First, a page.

If you think there was less snow on the ground this spring than usual in parts of the Midwest and western United States, Terra satellite data agree with you. Early results from the Moderate Resolution Imaging Spectroradiometer (MODIS) aboard NASA’s Terra satellite clearly
observed a lot less snow cover than normal.
Dr. Dorothy K. Hall will present results from MODIS at the International Geoscience and Remote Sensing Symposium (IGARSS) today in Hawaii. "The winter of 1999-2000 brought relatively little snow cover to parts of the North American continent, and the snow melted early as compared to normal years. Low snow cover can result in drier soil conditions, affect crop production, and lead to wildfires," Hall noted. Using data from MODIS and other satellites, scientists can determine the extent of spring snowcover which can be a harbinger of flood or drought conditions.
The MODIS composite snowcover map, derived from data taken over an 8-day period between March 5 and 12, depicts the snow line into Canada, in the provinces of Saskatchewan and Manitoba. Only scattered snowcover existed over parts of the northern United States, though the mountains were still snow covered. According to the National Oceanic and
Atmospheric Administration’s National Environmental Satellite, Data, and Information Service (NOAA/NESDIS) the average March snow line would normally extend from New England through the Midwest including southern Wisconsin, to southern portions of North Dakota. The snow line then normally continues farther south in the western states including the Rocky Mountains and west into the Cascades and the Sierras.
NOAA/NESDIS has been producing weekly snow maps of the Northern
Hemisphere land surfaces since 1966 using visible-band satellite imagery. Because snow has such a high reflectivity compared to other surfaces on Earth, snow covered areas appear much brighter in satellite imagery than most other surface types. However, Dr. Hall noted that the key difference between the MODIS-produced snow maps and the images produced by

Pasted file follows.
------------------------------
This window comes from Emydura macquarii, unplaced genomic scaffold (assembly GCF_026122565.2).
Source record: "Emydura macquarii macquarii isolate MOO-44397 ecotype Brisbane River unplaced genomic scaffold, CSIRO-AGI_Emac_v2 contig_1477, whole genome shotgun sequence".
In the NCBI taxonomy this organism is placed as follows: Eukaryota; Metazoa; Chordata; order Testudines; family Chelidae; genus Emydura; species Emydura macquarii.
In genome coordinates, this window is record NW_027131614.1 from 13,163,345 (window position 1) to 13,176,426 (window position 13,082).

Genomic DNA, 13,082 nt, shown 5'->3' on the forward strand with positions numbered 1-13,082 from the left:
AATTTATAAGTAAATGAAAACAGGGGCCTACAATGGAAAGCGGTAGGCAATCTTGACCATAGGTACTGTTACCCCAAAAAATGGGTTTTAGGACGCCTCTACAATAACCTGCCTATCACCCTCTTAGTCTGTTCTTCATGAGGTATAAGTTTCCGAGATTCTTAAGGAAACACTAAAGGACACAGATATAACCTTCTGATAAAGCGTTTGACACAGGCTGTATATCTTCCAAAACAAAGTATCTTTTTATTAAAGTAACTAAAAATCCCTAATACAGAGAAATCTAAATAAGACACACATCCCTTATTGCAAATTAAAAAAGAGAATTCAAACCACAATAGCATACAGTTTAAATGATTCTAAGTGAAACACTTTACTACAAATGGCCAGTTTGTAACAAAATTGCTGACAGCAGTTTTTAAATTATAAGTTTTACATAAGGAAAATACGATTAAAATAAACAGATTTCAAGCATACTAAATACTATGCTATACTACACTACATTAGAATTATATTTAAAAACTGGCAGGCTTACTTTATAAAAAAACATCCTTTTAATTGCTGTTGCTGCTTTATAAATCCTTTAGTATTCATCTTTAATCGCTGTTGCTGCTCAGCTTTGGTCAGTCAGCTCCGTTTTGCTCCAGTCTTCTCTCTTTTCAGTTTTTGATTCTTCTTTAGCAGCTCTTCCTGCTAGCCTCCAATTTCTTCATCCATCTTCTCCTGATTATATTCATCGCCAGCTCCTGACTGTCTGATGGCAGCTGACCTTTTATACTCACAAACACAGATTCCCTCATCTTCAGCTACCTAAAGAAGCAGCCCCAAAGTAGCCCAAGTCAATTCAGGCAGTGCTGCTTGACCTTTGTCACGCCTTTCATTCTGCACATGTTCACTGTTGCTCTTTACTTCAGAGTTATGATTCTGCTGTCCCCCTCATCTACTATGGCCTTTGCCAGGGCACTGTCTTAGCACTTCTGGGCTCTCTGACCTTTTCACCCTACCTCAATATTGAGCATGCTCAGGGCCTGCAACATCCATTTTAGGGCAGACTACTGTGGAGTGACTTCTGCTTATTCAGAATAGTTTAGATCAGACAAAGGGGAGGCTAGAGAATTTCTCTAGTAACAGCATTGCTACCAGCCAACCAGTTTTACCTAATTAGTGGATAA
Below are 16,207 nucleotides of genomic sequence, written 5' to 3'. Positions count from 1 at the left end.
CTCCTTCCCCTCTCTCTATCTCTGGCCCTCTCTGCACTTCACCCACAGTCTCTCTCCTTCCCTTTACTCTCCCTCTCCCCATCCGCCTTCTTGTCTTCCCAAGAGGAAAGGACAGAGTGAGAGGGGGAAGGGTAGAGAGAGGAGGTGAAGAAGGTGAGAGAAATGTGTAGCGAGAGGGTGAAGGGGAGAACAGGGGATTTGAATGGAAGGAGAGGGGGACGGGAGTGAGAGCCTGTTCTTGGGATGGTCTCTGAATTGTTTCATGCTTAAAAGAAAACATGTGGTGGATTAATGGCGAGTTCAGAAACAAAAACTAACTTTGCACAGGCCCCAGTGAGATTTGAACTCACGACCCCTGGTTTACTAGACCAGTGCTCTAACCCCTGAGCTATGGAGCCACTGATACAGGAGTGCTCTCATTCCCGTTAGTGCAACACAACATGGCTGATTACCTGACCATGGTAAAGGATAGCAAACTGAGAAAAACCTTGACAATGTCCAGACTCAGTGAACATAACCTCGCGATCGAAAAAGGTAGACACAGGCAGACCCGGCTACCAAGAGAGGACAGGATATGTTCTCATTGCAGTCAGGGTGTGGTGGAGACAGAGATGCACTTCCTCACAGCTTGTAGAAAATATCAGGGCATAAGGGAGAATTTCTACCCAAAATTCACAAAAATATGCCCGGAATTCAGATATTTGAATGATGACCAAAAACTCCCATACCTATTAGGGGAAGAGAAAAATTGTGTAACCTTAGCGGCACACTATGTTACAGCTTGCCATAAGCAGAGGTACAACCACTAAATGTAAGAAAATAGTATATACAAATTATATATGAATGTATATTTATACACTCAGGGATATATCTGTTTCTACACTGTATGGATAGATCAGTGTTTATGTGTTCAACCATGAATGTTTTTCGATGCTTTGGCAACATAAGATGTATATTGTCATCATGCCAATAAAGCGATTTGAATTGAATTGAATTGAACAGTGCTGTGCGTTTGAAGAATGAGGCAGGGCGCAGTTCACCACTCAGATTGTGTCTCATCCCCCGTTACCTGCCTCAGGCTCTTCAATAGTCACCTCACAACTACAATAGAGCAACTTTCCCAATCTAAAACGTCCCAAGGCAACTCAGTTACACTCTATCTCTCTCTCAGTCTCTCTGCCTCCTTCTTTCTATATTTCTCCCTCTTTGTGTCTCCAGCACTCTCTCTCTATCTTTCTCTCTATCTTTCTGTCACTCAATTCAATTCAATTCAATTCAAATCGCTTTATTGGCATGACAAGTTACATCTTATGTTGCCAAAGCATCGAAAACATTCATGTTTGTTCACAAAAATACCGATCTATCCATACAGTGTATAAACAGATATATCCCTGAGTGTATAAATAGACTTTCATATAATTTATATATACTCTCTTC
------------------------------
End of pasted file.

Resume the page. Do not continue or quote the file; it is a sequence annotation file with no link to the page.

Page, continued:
NOAA/NESDIS is that "MODIS has a higher resolution and an improved ability to discriminate between snow and clouds."
Typically, more than 40 percent of the Earth’s land surface in the Northern Hemisphere can be covered with snow during the winter months. The highly reflective nature of snow combined with its large surface cover make it an important factor in the Earth’s radiation balance, which includes incoming solar energy and energy reflected back into space. Because the Earth is in a steady-state balance of incoming and outgoing energy, its temperature undergoes small change, but the mean temperature stays nearly the same. According to the National Snow and Ice Data Center, snow may reflect up to 80 and 90 percent of incoming solar energy, whereas a surface without snow would only reflect 10-20 percent. Retained solar energy means increased warmth.
Many areas of the world rely on the snowmelt for irrigation and drinking water. In the western U.S, mountain snowpack contributes up to 75 percent of all year-round surface water supplies. Therefore, it is necessary to monitor snowpacks closely throughout the winter and spring for
assessment of water supply and flooding potential, and MODIS data will prove useful in this capacity. Dr. Hall said that the lesser snowpack in March hinted at possible drought conditions from the Midwest to the Rockies this summer. However, recent rains have alleviated dry conditions in the Midwest.
As an instrument on NASA’s Terra satellite, MODIS continuously observes the Earth’s surface in a sweeping motion, every 1-2 days with a scanning imaging radiometer. Its wide field of view (over 2,300 kilometers or over 1,429 miles) provides images of daylight-reflected solar radiation and daytime and nighttime thermal emissions over the entire globe. Sample MODIS imagery is available at:
Terra was launched on December 18, 1999 and began collecting data on February 24, 2000, part of a 15-year global data set on which to base scientific investigations about the Earth.
Snow and ice products generated from MODIS data will include daily and 8-day composite snow-cover maps, including lake ice on large inland lakes, daily and 8-day composite sea ice-cover maps, and sea ice-surface temperature maps will be produced. There will also be 8-day composite map products available at a high resolution for climate modeling. These products will be archived at the National Snow and Ice Data Center (NSIDC) in Boulder, Colorado.
NASA’s MODIS Instrument Science Team expects to release the first snow and sea ice products this fall.
http://www.earthobservatory.nasa.gov/MissionControl/Terra/ModisDB/about_db.htmland http://www.earthobservatory.nasa.gov/MissionControl/Terra/ModisDB/
[http://pao.gsfc.nasa.gov/gsfc/EARTH/PICTURES/Terra/snowcover.jpg] The average March snow line, depicted in red, would normally extend from New England through the Midwest to southern portions of North Dakota, continuing farther south in the western states. The actual snow cover captured from this composite of March 5th through 12th is depicted in white.